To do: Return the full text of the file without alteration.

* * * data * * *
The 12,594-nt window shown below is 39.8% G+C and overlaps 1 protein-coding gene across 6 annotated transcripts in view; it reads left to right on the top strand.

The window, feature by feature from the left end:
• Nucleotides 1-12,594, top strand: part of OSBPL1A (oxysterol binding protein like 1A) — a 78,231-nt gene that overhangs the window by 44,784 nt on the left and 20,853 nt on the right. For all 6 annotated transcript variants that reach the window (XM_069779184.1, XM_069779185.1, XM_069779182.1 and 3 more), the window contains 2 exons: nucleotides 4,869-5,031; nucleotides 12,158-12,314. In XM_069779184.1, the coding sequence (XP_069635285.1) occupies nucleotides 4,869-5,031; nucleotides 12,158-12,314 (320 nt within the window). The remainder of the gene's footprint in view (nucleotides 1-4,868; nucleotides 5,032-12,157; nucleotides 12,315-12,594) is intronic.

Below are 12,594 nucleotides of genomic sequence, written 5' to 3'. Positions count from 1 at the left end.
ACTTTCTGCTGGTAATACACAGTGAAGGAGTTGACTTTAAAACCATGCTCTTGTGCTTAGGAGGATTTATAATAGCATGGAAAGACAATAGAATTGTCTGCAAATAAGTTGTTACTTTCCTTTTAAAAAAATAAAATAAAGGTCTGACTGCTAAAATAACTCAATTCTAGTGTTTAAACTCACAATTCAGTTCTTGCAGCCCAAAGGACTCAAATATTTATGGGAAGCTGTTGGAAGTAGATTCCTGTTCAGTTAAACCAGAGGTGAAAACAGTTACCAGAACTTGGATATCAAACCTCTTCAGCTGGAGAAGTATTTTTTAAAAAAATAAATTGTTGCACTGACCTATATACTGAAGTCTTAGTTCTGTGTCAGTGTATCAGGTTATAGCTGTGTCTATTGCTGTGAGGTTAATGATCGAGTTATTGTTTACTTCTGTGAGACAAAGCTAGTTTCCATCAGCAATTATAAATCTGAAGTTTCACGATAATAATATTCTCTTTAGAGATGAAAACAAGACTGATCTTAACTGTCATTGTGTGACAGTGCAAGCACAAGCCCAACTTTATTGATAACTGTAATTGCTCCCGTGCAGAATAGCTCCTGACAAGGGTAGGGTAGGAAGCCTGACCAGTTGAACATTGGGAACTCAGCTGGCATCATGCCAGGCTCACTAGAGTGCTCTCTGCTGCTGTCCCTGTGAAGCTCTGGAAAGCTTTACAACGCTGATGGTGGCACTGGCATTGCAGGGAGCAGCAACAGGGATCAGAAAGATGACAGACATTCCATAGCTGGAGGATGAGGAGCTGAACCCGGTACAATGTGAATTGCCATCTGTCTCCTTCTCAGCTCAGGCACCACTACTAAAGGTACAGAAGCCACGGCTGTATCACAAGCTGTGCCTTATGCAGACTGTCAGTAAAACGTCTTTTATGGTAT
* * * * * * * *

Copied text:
The 12,594-nt window shown below is 39.8% G+C and overlaps 1 protein-coding gene across 6 annotated transcripts in view; it reads left to right on the top strand.

The window, feature by feature from the left end:
• Nucleotides 1-12,594, top strand: part of OSBPL1A (oxysterol binding protein like 1A) — a 78,231-nt gene that overhangs the window by 44,784 nt on the left and 20,853 nt on the right. For all 6 annotated transcript variants that reach the window (XM_069779184.1, XM_069779185.1, XM_069779182.1 and 3 more), the window contains 2 exons: nucleotides 4,869-5,031; nucleotides 12,158-12,314. In XM_069779184.1, the coding sequence (XP_069635285.1) occupies nucleotides 4,869-5,031; nucleotides 12,158-12,314 (320 nt within the window). The remainder of the gene's footprint in view (nucleotides 1-4,868; nucleotides 5,032-12,157; nucleotides 12,315-12,594) is intronic.

Below are 12,594 nucleotides of genomic sequence, written 5' to 3'. Positions count from 1 at the left end.
ACTTTCTGCTGGTAATACACAGTGAAGGAGTTGACTTTAAAACCATGCTCTTGTGCTTAGGAGGATTTATAATAGCATGGAAAGACAATAGAATTGTCTGCAAATAAGTTGTTACTTTCCTTTTAAAAAAATAAAATAAAGGTCTGACTGCTAAAATAACTCAATTCTAGTGTTTAAACTCACAATTCAGTTCTTGCAGCCCAAAGGACTCAAATATTTATGGGAAGCTGTTGGAAGTAGATTCCTGTTCAGTTAAACCAGAGGTGAAAACAGTTACCAGAACTTGGATATCAAACCTCTTCAGCTGGAGAAGTATTTTTTAAAAAAATAAATTGTTGCACTGACCTATATACTGAAGTCTTAGTTCTGTGTCAGTGTATCAGGTTATAGCTGTGTCTATTGCTGTGAGGTTAATGATCGAGTTATTGTTTACTTCTGTGAGACAAAGCTAGTTTCCATCAGCAATTATAAATCTGAAGTTTCACGATAATAATATTCTCTTTAGAGATGAAAACAAGACTGATCTTAACTGTCATTGTGTGACAGTGCAAGCACAAGCCCAACTTTATTGATAACTGTAATTGCTCCCGTGCAGAATAGCTCCTGACAAGGGTAGGGTAGGAAGCCTGACCAGTTGAACATTGGGAACTCAGCTGGCATCATGCCAGGCTCACTAGAGTGCTCTCTGCTGCTGTCCCTGTGAAGCTCTGGAAAGCTTTACAACGCTGATGGTGGCACTGGCATTGCAGGGAGCAGCAACAGGGATCAGAAAGATGACAGACATTCCATAGCTGGAGGATGAGGAGCTGAACCCGGTACAATGTGAATTGCCATCTGTCTCCTTCTCAGCTCAGGCACCACTACTAAAGGTACAGAAGCCACGGCTGTATCACAAGCTGTGCCTTATGCAGACTGTCAGTAAAACGTCTTTTATGGTAT